The Formation Of The Liberation Tigers of Tamil Eelam (LTTE)

The Tamil Tigers, officially known as the Liberation Tigers of Tamil Eelam, or LTTE, concentrate operations predominantly in Sri Lanka with the goal of achieving a separate state for the majority Tamil regions located in north and east Sri Lanka.

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The rebel group gains much of its internal support from the Tamil agricultural workers and dislocated Tamil youths. Tamil Tiger operations have targeted both military and political objectives since the early 1970s. The United States, the European union, Canada, and India all consider the Tamil Tigers a terrorist organization. Under the leadership of its founder, Velupillai Prabhakaran, the LTTE argues that they are freedom fighters.


Until the 1970s the Tamils insisted upon autonomy but did not resort to violent methods. After a long period of attempts to negotiate, Tamils adopted the belief that the Sinhalese-dominated Sri Lankan government was unwilling to negotiate. A number of militant organizations were created—including the New Tamil Tigers and the Liberation Tigers of Tamil Eelam. In 1979 the LTTE began a campaign of attacking military targets, including a July 1983 killing of 16 army soldiers that led to the killing of thousands of Tamil civilians. In response to the violence, LTTE membership dramatically increased. By 1984 the LTTE had begun higher intensity attacks and created a naval unit called the Sea Tigers. In 1987 a special elite unit of LTTE members known as the Black Tigers was formed. By 2001 the LTTE inexplicably dropped its call for a separate Tamil state and reduced its demands to regional autonomy. Norway negotiated a cease-fire, which as of mid-2006 was tenuous at best. In the summer of 2006 calls for a “Final War” for Tamil Eelam independence emerged.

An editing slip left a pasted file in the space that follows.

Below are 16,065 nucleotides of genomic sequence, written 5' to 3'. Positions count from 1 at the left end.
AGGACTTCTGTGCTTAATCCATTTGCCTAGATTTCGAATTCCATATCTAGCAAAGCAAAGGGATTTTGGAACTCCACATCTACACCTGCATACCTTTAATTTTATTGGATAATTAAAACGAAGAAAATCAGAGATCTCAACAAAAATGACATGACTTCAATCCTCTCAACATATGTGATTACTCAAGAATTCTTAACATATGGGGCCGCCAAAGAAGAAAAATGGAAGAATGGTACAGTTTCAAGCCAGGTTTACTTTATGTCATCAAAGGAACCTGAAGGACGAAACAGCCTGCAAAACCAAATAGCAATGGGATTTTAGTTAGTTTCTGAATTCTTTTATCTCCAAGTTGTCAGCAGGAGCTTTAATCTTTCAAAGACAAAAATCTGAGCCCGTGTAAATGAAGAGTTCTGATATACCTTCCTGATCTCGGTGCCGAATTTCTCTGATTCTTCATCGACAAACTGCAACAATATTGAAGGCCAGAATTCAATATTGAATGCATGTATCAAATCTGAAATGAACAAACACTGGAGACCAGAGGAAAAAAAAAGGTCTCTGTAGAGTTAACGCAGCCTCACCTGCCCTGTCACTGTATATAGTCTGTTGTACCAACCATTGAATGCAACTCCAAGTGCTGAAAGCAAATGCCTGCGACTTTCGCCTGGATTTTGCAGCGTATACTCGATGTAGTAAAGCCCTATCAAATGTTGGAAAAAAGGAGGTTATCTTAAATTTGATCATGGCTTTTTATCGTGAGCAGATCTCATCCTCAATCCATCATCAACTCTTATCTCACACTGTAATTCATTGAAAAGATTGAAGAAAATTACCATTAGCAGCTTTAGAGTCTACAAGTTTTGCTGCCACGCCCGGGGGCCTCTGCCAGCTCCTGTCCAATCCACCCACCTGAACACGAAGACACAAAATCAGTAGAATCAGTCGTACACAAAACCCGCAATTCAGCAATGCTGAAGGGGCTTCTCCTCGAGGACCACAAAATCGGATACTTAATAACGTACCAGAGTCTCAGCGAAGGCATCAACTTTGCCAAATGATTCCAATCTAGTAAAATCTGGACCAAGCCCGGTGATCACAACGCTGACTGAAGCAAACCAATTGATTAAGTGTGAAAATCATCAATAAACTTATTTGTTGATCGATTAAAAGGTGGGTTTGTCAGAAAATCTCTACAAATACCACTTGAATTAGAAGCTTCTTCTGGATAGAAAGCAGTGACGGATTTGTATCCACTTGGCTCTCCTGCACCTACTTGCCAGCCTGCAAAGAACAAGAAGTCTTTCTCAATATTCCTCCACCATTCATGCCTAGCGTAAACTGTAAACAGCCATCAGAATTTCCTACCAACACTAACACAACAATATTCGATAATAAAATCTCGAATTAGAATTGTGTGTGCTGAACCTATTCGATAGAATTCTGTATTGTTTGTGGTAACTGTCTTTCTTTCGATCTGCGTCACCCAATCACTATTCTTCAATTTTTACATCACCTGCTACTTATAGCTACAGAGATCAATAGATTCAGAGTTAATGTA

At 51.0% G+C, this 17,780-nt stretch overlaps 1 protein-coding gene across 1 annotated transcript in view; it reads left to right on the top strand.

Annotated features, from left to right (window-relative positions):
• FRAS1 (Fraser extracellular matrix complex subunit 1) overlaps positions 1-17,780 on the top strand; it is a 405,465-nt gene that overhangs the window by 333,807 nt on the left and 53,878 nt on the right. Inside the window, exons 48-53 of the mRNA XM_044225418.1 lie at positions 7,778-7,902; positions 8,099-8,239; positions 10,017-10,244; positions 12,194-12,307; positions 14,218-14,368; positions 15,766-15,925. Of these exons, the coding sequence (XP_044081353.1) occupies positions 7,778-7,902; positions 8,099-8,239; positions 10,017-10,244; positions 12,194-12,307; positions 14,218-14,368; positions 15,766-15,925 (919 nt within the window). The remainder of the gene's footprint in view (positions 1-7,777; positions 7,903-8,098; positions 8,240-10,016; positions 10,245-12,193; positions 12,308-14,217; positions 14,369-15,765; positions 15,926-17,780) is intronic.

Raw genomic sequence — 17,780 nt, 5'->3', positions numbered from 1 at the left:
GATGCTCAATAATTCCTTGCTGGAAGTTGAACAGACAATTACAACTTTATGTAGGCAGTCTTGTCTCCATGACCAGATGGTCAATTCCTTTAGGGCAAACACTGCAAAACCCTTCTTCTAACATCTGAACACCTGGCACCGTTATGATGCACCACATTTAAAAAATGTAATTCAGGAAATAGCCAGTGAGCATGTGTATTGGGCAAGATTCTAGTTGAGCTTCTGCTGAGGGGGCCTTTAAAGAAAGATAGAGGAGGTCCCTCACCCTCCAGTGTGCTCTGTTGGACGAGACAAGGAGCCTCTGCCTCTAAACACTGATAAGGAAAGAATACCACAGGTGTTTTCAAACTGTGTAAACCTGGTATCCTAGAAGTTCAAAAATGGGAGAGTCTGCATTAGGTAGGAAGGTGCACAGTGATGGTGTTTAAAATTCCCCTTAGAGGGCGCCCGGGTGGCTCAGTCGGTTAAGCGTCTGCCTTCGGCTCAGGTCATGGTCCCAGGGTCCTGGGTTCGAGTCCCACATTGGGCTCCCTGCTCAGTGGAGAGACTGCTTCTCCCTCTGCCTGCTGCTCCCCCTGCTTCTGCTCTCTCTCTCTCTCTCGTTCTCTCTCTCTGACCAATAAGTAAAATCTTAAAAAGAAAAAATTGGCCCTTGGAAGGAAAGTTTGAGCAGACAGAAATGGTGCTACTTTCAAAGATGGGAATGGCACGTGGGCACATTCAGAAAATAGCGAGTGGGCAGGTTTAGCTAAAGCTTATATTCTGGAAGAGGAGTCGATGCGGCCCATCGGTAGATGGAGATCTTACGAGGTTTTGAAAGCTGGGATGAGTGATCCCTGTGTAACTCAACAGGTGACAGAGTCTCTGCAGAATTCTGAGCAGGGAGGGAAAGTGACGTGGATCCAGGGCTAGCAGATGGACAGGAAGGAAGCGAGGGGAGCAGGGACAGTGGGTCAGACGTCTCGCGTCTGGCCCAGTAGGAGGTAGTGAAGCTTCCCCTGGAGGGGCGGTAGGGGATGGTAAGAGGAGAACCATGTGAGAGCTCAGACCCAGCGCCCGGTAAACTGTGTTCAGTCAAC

The LTTE, in addition to its military activities, provides a host of government services. The LTTE’s de facto government funds schools, hospitals, police stations, courts, and other municipal services. The LTTE informal government operates under the precepts of socialism. The LTTE also has a political wing, the Tamil National Alliance, although formal attempts have not been made by the LTTE to create political parties.

External support for the Tamil Tigers has come from a number of Indian regimes. That support ended with a LTTE associate’s assassination of Indian prime minister Rajiv Gandhi. In addition the international arms of the Tamil Tigers, located in London and Paris, have facilitated a number of purchases of weaponry. Funding for activities originates in expatriate Tamil communities in the West. Other fund-raising activities include extortion and illegal trade as well as legitimate business fronts and charities. Many terror analysts note that part of the Tamil network includes cargo ships. This has prompted concerns over the use of the fleet in terror operations.

Very few Tamil rebels are captured alive. This is because of a rigorous training regime that includes political indoctrination emphasizing the importance of not being captured. Hence Tamil recruits typically wear a capsule of cyanide around their necks and are encouraged to commit suicide rather than face capture. In addition, the LTTE were one of the first modern terrorist groups to encourage suicide bombings. Much has also been written concerning the LTTE practice of recruiting children to fight in the rebellion. The rebel organization has participated in both a conventional war and attacks targeting civilians. The Tamil Tigers have also been accused of ethnic cleansing. Specifically, the Tamil Tigers attempted to remove all non-Tamil residents from the Tamil state of Jaffna in 1990.


Matthew H. Wahlert

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